Duke University President Richard H. Brodhead expects outcomes from the initiative to influence how churches around the United States care for their leaders. "Through this effort, we are addressing both the health of ministers, as well as their congregations and communities, by sharing strategies for maintaining a healthy, balanced life," he said as the initiative launched.

Holistic health

Specifically, the initiative is working with the church's North Carolina and Western North Carolina Annual (regional) Conferences and their 1,600 full-time elders or local pastors.

The project is based on a sound theory of adult behavioral change and Wesleyan theology and is designed to be responsive to the stated needs and wishes of participants.

The initiative spent much of its first year getting a snapshot of the physical, mental, spiritual and vocational health of clergy. The research shows high stress levels among pastors because of the demands of their jobs and the 24/7 nature of their work. "There is little permission to take time away from work for self-care and family time," said Swift, a health educator and specialist in behavioral health issues.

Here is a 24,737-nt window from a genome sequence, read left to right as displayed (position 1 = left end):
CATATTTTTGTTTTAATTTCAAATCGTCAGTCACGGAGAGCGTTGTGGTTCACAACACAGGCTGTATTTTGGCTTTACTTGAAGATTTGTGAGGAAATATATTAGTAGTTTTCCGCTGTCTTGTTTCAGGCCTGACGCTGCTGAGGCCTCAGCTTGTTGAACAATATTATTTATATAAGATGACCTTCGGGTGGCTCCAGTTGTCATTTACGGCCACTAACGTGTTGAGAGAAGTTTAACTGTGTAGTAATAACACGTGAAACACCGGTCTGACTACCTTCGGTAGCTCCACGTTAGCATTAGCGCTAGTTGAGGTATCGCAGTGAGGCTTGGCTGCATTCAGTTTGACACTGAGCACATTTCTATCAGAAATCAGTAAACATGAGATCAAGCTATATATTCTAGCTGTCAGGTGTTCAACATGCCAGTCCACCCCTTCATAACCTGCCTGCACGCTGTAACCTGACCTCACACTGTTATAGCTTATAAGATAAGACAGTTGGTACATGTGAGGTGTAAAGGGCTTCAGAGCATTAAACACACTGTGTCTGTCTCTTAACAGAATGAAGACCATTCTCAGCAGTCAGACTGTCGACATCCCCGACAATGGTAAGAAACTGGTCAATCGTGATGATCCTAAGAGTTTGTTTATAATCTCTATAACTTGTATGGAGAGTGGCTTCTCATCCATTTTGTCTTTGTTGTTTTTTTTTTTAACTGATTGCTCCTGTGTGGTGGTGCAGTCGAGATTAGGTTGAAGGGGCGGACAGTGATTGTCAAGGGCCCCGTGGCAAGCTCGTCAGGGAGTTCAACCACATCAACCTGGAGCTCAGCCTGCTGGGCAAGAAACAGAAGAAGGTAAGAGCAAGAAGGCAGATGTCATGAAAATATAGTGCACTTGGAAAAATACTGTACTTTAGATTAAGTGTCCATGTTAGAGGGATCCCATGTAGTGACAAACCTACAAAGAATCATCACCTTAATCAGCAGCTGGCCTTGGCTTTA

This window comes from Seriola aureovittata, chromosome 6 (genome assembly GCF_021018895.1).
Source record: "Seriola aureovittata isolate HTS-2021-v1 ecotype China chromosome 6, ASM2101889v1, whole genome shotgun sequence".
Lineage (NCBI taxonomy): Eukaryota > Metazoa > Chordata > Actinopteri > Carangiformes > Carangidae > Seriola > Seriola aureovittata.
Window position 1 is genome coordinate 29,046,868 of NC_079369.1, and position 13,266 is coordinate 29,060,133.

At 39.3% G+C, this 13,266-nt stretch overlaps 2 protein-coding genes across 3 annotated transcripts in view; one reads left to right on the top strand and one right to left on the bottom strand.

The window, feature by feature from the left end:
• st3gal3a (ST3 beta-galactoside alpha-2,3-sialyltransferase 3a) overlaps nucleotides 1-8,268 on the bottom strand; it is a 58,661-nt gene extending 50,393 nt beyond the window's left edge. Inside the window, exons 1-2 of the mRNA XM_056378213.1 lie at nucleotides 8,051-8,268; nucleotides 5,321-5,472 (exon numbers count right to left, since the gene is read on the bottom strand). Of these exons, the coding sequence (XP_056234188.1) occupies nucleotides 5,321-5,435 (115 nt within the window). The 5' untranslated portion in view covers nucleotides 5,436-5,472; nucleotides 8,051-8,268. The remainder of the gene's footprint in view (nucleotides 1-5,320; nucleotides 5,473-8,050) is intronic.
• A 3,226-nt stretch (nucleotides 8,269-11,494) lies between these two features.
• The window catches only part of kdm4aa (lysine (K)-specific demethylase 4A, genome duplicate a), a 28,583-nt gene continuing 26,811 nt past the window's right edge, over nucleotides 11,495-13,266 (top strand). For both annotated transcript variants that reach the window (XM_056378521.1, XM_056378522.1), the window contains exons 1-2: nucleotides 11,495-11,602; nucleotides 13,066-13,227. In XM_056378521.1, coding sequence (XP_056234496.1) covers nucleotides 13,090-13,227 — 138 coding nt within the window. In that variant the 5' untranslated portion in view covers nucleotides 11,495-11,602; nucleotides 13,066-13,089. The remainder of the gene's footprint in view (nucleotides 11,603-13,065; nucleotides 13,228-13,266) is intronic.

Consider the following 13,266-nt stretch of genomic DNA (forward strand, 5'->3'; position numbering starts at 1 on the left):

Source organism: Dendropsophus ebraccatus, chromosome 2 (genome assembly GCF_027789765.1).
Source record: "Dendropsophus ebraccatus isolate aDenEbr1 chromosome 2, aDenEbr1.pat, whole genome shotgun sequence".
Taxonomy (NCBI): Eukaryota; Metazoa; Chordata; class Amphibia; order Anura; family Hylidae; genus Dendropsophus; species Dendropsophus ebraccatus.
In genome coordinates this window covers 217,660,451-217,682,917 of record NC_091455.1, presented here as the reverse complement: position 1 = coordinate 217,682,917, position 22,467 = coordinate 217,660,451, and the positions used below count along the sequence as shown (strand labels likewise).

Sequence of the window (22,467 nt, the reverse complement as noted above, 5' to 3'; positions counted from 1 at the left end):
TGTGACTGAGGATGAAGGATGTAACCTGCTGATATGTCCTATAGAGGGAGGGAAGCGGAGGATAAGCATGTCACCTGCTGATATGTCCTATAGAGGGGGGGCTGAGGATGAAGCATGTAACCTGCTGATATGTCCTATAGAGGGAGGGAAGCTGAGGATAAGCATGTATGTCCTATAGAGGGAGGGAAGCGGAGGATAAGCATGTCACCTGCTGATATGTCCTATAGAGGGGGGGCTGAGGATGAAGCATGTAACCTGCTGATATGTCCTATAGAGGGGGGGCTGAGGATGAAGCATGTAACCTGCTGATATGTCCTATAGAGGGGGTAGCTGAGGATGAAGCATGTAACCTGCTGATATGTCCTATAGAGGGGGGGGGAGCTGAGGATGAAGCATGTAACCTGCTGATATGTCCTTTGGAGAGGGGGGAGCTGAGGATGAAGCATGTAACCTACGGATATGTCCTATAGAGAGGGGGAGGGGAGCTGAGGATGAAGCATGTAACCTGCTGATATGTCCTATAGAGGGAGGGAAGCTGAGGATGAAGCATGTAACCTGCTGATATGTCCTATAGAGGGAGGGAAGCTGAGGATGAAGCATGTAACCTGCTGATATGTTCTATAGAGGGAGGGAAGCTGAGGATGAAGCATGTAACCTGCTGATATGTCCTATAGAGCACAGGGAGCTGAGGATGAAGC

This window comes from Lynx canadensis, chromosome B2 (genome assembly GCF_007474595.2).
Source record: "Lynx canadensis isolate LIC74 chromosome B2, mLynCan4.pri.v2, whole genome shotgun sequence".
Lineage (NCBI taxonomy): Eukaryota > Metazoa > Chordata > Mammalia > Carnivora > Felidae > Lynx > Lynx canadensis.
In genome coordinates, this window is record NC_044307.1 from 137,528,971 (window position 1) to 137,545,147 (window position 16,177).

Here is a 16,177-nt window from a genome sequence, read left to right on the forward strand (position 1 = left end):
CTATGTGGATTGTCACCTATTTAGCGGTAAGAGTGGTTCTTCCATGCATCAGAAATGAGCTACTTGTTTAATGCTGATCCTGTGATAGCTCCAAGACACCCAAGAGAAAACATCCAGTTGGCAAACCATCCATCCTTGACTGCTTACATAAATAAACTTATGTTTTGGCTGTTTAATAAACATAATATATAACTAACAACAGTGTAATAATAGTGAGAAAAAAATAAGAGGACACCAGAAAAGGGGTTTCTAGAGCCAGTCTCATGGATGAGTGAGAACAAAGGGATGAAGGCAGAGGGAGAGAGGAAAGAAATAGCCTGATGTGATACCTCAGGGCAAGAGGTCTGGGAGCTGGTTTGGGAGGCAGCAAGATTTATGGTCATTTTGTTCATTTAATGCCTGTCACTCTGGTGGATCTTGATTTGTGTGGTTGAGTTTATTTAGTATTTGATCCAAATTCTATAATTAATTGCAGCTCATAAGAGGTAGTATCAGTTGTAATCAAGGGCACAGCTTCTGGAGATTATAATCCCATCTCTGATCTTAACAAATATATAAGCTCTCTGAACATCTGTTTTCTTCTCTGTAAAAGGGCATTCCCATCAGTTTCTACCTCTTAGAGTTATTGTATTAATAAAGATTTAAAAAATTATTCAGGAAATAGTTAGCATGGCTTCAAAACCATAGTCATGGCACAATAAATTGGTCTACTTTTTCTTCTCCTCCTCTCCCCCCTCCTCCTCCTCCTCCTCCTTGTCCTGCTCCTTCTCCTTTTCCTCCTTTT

The Rev. L. Gregory Jones

Other facets of the initiative include continuing education events and health consultations with clergy to develop personal programs in which they would want to participate. Pilot test programs and services are on the horizon.

"Our vision is to develop a resilient, well-informed cadre of United Methodist pastors as skilled in the care of themselves and their families as they are in the care of their congregations," Swift said.

It's appropriate for a divinity school to be concerned about the health of the clergy that it is preparing for ministry, according to Swift. There is, after all, a link between theology and health.

"John Wesley articulated a clear theology of health and wholeness, and we can remind pastors of that tradition and articulate its implications for life in the 21st century," she said.